Furthermore, a brief search for textbooks written by Gerald Skoog reveals that the last one he co-authored appears to have been published in 1999.  This book was titled, “Science Insights: Exploring Earth & Space“, and was a middle-school level textbook.  Naturally, this would not be appropriate at the high school level.  Again, there is no conflict of interest here.

Interestingly, the article from the Discovery Institute actually reveals another conflict of interest on their part:

Dr. Meyer is director and Senior Fellow of the Center for Science and Culture at the Discovery Institute…

Aha!  Well of course the DI feels the need to defend Meyer against the allegations of the TFN!  He’s one of theirs!  Naturally, they must come to the rescue of Seelke as well, since he was involved in the Kansas evolution hearings which resulted in Kansas including anti-evolution standards in science curriculum–which we thankfully remind readers were overturned in 2007. 

Texas Freedom Network: Stand Up for Science!

Posted in Education, Evolution with tags , , , , on June 7, 2008 by airtightnoodle

I received the following email from the Texas Freedom Network recently:

The Texas Freedom Network has been warning that biblical creationists on the State Board of Education are determined to promote their personal religious beliefs over sound science in our state’s public schools.

We were right.

In the last week the New York Times and the Hearst newspaper chain, which includes the Houston Chronicle and the San Antonio Express-News, have published major stories detailing the religious right’s anti-science strategy in Texas . Read those stories by clicking here for the New York Times and here for the Houston Chronicle.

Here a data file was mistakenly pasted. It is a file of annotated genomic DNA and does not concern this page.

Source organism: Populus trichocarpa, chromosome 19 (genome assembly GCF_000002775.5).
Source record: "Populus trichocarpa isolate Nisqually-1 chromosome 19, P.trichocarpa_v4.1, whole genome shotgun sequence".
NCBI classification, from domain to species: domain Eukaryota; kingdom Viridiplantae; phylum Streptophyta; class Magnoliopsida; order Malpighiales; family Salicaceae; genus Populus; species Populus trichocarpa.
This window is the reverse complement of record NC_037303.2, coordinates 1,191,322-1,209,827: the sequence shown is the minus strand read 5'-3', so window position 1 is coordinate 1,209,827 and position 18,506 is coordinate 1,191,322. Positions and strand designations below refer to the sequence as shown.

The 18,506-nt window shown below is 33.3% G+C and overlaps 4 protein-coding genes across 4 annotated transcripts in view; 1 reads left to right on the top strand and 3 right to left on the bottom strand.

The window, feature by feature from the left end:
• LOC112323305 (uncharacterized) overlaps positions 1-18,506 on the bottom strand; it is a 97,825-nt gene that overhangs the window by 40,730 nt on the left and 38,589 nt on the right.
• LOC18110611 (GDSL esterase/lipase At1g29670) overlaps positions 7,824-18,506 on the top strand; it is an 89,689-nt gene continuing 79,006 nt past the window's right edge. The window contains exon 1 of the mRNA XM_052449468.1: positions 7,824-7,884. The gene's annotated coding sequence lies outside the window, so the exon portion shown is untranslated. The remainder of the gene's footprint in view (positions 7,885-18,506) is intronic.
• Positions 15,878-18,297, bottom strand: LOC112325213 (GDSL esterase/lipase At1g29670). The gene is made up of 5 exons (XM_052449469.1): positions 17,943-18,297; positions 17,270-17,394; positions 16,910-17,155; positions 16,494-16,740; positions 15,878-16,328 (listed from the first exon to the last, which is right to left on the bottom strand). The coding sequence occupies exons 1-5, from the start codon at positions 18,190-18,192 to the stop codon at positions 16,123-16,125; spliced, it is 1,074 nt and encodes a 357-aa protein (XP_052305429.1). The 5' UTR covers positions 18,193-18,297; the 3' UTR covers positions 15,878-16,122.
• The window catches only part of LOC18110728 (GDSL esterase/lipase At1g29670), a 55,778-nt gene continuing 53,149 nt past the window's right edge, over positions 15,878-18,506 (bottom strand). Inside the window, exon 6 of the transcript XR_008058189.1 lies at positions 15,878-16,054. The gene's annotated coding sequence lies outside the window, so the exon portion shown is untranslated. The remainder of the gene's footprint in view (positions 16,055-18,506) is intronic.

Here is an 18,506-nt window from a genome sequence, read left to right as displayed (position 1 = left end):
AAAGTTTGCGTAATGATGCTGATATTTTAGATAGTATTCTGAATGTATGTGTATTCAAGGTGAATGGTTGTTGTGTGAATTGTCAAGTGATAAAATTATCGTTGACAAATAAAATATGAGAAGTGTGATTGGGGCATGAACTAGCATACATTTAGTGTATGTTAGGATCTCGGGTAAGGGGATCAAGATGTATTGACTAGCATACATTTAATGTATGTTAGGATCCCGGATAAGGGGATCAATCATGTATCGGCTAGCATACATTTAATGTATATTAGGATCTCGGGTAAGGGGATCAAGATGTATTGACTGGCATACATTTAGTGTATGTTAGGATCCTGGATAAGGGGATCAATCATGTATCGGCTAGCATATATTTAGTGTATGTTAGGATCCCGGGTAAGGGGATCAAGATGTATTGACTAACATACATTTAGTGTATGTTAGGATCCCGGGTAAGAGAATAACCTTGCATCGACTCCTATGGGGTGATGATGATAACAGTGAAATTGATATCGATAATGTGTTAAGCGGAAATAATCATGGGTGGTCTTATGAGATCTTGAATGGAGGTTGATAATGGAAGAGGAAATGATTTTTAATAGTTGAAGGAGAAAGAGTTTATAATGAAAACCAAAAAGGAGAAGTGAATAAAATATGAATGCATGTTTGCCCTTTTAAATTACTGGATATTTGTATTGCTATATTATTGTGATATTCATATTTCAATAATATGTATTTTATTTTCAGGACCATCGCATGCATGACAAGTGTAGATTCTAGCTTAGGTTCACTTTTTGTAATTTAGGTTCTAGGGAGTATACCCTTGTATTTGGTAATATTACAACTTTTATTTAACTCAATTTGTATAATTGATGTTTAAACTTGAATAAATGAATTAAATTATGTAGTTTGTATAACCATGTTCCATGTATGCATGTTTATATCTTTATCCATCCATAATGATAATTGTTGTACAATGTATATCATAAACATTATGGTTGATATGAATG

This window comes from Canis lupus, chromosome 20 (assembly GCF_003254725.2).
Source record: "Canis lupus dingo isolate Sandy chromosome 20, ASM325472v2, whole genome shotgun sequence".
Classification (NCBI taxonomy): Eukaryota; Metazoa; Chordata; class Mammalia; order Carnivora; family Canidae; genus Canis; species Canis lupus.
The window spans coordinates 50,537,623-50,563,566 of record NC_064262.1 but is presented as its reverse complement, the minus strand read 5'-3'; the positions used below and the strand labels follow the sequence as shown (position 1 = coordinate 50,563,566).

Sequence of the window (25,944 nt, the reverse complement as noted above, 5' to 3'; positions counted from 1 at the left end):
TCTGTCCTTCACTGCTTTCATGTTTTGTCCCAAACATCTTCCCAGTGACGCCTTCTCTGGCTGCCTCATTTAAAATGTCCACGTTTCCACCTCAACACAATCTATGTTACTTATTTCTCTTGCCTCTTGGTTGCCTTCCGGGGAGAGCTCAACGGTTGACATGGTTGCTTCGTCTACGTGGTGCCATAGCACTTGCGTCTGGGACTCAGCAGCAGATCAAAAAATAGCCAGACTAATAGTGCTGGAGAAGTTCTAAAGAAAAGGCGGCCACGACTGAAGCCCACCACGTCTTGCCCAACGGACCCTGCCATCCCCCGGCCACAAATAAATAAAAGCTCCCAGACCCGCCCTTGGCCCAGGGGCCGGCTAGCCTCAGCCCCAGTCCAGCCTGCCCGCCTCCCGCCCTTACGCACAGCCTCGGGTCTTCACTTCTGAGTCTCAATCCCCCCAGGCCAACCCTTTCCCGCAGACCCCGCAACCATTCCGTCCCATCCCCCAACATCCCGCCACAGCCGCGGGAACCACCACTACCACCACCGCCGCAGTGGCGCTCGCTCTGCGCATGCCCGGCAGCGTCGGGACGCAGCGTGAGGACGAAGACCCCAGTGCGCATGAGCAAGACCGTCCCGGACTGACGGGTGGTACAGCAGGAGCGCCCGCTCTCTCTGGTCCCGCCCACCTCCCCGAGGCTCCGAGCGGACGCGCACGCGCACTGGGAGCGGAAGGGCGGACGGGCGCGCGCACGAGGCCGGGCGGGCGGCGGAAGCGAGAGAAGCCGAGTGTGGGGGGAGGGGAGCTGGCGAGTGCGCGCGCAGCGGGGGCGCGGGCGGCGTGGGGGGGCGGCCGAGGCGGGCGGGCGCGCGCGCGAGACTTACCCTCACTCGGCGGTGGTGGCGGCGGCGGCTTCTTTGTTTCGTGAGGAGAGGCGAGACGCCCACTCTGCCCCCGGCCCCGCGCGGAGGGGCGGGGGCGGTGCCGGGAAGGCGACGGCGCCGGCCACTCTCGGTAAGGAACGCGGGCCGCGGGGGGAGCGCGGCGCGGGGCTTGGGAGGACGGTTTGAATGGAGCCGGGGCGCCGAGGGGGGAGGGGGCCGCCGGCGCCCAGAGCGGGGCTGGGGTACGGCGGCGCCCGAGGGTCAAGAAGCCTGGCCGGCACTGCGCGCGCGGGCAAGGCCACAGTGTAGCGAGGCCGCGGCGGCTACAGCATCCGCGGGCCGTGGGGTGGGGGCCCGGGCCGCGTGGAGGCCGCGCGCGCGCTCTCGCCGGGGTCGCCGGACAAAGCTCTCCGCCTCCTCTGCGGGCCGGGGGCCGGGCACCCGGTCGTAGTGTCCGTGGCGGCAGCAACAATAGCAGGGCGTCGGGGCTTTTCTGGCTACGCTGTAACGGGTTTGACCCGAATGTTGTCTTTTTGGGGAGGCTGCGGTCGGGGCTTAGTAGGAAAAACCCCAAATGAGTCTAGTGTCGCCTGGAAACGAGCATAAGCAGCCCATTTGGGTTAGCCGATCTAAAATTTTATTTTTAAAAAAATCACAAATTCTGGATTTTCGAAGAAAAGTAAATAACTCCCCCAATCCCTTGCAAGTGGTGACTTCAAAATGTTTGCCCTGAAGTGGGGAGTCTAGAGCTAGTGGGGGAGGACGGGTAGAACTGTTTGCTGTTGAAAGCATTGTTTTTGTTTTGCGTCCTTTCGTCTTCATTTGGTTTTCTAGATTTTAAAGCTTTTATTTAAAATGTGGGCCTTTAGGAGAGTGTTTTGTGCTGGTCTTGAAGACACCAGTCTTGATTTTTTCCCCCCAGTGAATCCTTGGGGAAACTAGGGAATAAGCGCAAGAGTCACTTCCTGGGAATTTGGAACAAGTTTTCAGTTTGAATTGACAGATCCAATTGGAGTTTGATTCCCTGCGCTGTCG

The words of biblical creationists on the state board should erase any remaining doubts about the coming battle:

The battle is between “two systems of science. . . . You’ve got a creationist system and a naturalist system.”
— Board chairman Don McLeroy, R-Bryan

“Evolution is not fact. Evolution is a theory and, as such, cannot be proven. Students need to be able to jump to their own conclusions.”
— David Bradley, R-Beaumont

“I just don’t think (evolution is) true or it’s ever happened.”
— Board chairman Don McLeroy, R-Bryan

The New York Times and Hearst stories pull back the curtain on the real agenda of creationists on the state board: requiring that teachers and new science textbooks teach students phony “weaknesses” of the theory of evolution. This year creationist crusaders are taking unprecedented steps to win the battle. Far-right groups have even poured millions of dollars into making and marketing an anti-evolution feature film, Expelled!, promoting their phony arguments.